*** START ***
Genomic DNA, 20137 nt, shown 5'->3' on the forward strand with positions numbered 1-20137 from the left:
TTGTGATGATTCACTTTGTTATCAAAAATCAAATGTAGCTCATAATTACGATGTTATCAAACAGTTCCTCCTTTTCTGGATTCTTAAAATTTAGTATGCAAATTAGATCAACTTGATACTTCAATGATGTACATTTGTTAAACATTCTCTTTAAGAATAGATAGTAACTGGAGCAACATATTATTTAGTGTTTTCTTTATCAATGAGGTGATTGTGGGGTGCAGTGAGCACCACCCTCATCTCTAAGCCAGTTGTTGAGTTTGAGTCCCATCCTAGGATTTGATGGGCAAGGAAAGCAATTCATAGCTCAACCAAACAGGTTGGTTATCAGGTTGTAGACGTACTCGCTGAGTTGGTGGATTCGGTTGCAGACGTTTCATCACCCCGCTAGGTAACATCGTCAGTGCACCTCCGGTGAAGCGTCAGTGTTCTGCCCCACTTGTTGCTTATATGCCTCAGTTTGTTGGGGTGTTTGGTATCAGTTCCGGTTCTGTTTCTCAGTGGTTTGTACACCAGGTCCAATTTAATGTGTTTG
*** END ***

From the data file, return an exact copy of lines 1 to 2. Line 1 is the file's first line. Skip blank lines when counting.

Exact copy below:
Genomic DNA, 20137 nt, shown 5'->3' on the forward strand with positions numbered 1-20137 from the left:
TTGTGATGATTCACTTTGTTATCAAAAATCAAATGTAGCTCATAATTACGATGTTATCAAACAGTTCCTCCTTTTCTGGATTCTTAAAATTTAGTATGCAAATTAGATCAACTTGATACTTCAATGATGTACATTTGTTAAACATTCTCTTTAAGAATAGATAGTAACTGGAGCAACATATTATTTAGTGTTTTCTTTATCAATGAGGTGATTGTGGGGTGCAGTGAGCACCACCCTCATCTCTAAGCCAGTTGTTGAGTTTGAGTCCCATCCTAGGATTTGATGGGCAAGGAAAGCAATTCATAGCTCAACCAAACAGGTTGGTTATCAGGTTGTAGACGTACTCGCTGAGTTGGTGGATTCGGTTGCAGACGTTTCATCACCCCGCTAGGTAACATCGTCAGTGCACCTCCGGTGAAGCGTCAGTGTTCTGCCCCACTTGTTGCTTATATGCCTCAGTTTGTTGGGGTGTTTGGTATCAGTTCCGGTTCTGTTTCTCAGTGGTTTGTACACCAGGTCCAATTTAATGTGTTTG